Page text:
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Violence erupts between rivals in Ivory Coast standoff

Text by News Wires

Latest update : 2010-12-16

Supporters of presidential candidate Alasanne Ouattara clashed with security forces in Ivory Coast Thursday after Ouattara's call to mobilize against the continuing political stalemate in the country.

AFP - Clashes erupted Thursday as troops loyal to one of the fragile West African state's two self-declared presidents mobilised to halt a bid by protesters to storm state television headquarters.          

Incumbent President Laurent Gbagbo's police and soldiers had earlier set up a cordon of armoured cars around the broadcaster's Abidjan offices, as France and the United Nations called for restraint and warned of the dangers of a return to violence.
Young supporters of Gbagbo's rival Alassane Ouattara began to gather in northern city districts, braving a massively increased security pressure to bring their champion's cause to the street.
Police fired teargas as they violently dispersed a group of marchers in the Abobo district, and at least three protesters were wounded, an AFP reporter said. In nearby Adjame, an AFP photographer heard gunshots.
Stone-throwing youths threw up barricades in the north of the city.
Both Ouattara and Gbagbo claim to have won last month's election, and both have declared themselves president, triggering fears of new chaos in a country already divided since 2002 into northern and southern armed camps.
"The situation is taking a worrying turn with unfolding events that could lead to widespread violence," United Nations Secretary General Ban Ki-moon warned Wednesday, according to his spokesman in New York.
On the eve of the march, witnesses and a health official in the political capital Yamoussoukro told AFP that several pro-Ouattara demonstrators had been shot and wounded when security forces broke up a protest there.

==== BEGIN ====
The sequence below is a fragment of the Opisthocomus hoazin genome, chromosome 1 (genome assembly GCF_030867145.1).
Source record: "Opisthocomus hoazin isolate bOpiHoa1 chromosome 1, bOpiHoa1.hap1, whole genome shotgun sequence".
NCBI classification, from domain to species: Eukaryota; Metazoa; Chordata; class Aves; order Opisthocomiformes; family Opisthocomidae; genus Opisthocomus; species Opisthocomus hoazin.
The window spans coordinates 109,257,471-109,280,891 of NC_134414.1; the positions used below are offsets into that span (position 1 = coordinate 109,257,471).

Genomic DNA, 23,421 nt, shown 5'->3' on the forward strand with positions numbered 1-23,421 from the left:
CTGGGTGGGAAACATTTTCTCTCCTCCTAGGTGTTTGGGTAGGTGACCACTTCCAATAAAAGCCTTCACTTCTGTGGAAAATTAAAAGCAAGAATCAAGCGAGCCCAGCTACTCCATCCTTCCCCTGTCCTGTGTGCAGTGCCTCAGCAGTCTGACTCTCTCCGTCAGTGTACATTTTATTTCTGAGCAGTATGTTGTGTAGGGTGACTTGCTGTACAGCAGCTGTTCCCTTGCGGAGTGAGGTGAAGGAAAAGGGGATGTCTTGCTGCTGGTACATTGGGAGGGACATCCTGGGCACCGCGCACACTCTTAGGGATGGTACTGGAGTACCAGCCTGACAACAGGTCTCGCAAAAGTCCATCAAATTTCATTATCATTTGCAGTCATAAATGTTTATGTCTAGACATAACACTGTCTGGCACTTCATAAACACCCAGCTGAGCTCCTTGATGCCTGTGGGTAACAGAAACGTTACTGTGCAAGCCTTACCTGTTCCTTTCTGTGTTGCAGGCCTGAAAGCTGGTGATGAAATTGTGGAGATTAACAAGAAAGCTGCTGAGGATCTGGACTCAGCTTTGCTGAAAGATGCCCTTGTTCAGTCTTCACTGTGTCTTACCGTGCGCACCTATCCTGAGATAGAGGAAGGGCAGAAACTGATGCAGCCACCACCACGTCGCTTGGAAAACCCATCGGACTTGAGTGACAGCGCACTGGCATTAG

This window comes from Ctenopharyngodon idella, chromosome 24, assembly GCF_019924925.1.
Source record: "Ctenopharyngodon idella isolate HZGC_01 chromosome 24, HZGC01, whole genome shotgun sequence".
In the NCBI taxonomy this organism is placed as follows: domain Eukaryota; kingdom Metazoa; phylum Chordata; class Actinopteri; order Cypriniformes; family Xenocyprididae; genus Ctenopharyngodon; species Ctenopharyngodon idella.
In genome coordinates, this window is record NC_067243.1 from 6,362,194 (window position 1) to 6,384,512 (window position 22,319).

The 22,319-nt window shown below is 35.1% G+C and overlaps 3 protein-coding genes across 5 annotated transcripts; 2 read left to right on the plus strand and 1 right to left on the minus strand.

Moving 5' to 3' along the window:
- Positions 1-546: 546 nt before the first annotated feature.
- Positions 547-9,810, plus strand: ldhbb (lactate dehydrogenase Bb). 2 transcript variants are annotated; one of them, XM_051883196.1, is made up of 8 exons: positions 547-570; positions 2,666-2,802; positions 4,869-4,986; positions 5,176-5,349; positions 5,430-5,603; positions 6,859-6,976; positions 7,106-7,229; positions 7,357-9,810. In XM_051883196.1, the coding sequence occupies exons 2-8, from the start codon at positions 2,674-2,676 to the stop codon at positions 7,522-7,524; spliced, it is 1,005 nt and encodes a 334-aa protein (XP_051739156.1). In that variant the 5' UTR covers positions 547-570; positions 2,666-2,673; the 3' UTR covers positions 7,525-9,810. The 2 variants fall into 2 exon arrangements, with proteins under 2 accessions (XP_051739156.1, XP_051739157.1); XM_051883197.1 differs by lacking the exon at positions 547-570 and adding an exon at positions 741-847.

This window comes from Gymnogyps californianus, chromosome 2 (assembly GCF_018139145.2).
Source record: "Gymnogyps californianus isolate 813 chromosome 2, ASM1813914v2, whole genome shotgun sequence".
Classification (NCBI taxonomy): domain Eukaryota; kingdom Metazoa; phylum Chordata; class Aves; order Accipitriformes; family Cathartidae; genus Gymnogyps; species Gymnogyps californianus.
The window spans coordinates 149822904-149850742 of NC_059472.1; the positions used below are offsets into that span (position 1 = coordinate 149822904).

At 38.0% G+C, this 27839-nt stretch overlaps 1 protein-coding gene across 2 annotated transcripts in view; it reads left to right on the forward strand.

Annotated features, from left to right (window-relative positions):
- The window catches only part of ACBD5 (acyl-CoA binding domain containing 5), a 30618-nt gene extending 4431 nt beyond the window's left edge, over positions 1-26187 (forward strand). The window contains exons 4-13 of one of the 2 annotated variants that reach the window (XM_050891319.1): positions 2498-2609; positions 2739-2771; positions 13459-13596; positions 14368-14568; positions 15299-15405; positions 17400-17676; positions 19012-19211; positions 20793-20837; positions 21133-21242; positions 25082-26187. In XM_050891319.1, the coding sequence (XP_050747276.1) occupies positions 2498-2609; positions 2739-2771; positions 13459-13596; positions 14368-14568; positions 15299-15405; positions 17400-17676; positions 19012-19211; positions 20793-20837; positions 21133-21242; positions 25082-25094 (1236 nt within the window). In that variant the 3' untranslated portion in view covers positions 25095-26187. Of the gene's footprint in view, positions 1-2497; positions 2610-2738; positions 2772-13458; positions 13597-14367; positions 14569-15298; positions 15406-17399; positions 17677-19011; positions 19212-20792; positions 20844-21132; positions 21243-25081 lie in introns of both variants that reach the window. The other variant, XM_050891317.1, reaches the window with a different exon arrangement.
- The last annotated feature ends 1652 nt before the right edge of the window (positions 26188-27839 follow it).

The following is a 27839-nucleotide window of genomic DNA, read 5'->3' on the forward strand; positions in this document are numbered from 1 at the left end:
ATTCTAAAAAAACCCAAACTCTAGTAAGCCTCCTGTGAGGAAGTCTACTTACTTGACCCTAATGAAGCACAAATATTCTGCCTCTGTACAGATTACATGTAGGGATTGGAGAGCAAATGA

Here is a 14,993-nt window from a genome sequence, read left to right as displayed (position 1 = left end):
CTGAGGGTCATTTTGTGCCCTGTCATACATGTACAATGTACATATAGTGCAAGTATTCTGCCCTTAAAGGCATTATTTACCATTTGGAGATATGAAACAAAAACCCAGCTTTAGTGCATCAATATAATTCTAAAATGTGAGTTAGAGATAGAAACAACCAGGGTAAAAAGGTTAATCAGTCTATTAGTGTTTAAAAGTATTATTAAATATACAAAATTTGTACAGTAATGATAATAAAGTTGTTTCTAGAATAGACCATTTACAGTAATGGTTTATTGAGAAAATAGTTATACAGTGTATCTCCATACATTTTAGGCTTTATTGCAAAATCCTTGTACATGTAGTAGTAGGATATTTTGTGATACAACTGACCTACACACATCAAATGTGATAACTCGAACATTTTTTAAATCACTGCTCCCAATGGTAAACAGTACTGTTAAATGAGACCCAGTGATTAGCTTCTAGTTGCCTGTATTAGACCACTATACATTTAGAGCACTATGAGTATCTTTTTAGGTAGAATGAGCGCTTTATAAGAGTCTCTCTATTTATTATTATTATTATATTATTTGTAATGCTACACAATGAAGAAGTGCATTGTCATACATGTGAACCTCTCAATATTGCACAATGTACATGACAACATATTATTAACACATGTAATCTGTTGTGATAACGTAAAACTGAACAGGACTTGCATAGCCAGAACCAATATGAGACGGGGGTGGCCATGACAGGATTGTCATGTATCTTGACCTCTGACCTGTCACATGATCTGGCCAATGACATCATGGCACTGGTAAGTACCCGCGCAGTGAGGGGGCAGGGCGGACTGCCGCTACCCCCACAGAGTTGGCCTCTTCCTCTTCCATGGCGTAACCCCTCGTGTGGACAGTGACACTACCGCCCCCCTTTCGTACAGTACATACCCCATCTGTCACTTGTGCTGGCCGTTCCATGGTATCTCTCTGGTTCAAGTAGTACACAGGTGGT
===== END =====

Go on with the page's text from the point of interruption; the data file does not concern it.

I believe we must avoid any violence. Ivory Coast does not need that. I believe Gbagbo will accept the result of the election in which Ivorians very clearly chose Ouattara as their president.

French Foreign Minister, Michele Alliot-Marie

Ouattara was recognised by the international community but is running out of time to assert his rule, with the incumbent Gbagbo hanging on to the military, the ministries and the cocoa ports that are the key levers of state power.
After two weeks of stalemate and hard-line rhetoric from both sides, Ouattara and his would-be prime minister, former rebel leader Guillaume Soro, called on their supporters to march on and seize RTI television on Thursday.
If this succeeds, Soro hopes to push on Friday to take control of the well-defended government headquarters complex in the central Plateau district of Abidjan, eject Gbagbo's ministers and hold a cabinet meeting of his own.
The army and Gbagbo's hard-line youth supporters, the "Young Patriots" movement led by Youth Minister Charles Ble Goude -- who is under UN sanctions for leading mob violence in 2004 - have vowed to resist.
A military spokesman accused the United Nations of supporting the march, and alleged it was simply an attempt to provoke the security forces into violence.
As Thursday dawned, life was continuing as normal in the plush suburb of Cocody, under the watchful eyes of a well-armed squad of police and soldiers manning a barricade of armoured cars around RTI headquarters.
But in Abobo and Adjama, poor districts that voted for Ouattara, crowds of youths gathered to march, and were faced with a massive security presence.
Ouattara's shadow government is holed up in a luxury hotel on an Abidjan golf course, protected by UN peacekeepers and former rebel fighters from Soro's northern "New Forces".
But, while the pair are popular in the mainly-Muslim north, in the southern commercial capital, they are outgunned by Gbagbo's regulars, in particular the feared Republican Guard and the well-armed Cecos anti-robbery squad.
Last month's presidential election was suppose to reunited the Ivory Coast after a long-running political crisis that began in 2002 with a failed putsch against Gbagbo that led to a civil war between north and south.
France, which has recognised Ouattara as the victor, called for restraint from both sides. "I believe we must avoid any violence. Ivory Coast does not need that." French Foreign Minister Michele Alliot-Marie told LCI television. "I believe Gbagbo will accept the result of the election in which Ivorians very clearly chose Ouattara as their president," she added.
Gbagbo's supporters have accused France and the United Nations of planning a “genocide” in Ivory Coast and anti-French feeling is running high.


Date created : 2010-12-16